Dr. Stephan Malherbe
Dr. Norbert Froese, Dr. Matthias Gorges, Simon Dr. Whyte, Andrew Poznikoff, Victoria Chan, and Muiz Wahid
The main objective of this project was to investigate the intra-operative use of dexmedetomidine (administered to patients with minimal or no expected post-operative pain), and how it impacts delays in recovery room and hospital discharge in day surgery patients.
Dexmedetomidine anecdotally is fairly contentious on what degree of impact it may or may not have in post-operative sedation, with opinions varying between different healthcare specialties. This study has gone a long way in putting numbers to the effect and why the small delay may have felt more impactful when the Post Anesthesia Care Unit (PACU) had less capacity than it currently does now. This knowledge has practical application when it comes to ACU utilization, especially in high turn-over lists and hospitals with limited capacity in recovery.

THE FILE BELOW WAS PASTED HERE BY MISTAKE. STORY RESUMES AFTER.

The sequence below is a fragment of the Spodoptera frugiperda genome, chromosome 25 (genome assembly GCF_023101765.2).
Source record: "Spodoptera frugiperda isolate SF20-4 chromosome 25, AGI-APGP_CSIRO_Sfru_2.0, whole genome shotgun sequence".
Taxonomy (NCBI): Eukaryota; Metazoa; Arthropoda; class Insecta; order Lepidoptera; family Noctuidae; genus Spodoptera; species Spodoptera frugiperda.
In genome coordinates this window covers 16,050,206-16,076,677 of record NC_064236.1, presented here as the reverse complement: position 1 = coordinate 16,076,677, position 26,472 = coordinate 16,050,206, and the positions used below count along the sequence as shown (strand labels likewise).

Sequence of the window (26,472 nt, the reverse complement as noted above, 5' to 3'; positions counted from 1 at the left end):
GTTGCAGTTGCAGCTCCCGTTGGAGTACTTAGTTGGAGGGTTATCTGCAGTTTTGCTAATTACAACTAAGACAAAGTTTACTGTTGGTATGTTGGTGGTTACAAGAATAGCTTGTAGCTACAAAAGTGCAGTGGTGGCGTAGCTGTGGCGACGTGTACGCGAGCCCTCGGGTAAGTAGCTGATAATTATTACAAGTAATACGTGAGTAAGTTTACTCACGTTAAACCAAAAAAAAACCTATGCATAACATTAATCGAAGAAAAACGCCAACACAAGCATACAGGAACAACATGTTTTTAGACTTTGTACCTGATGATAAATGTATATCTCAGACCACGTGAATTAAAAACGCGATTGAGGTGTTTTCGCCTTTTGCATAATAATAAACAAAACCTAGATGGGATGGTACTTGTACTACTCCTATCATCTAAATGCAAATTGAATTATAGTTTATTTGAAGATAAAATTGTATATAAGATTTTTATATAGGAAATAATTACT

Charts were reviewed for 359 patients, of which 130 (36 CI 1 to 11; p=0.025) for MRI, B) 5 minutes (95 CI 3 to 10; p<0.001) for upper GI endoscopy, and D) 5 minutes (95% CI 1 to 12; p=0.02) for combined upper/lower GI endoscopy. Discharge from PACU was prolonged in 3 of the 4 subgroups when dexmedetomidine was added to a TIVA regime. While this effect is small, there is potential for a cumulative effect in high turnover lists utilizing the same PACU facility.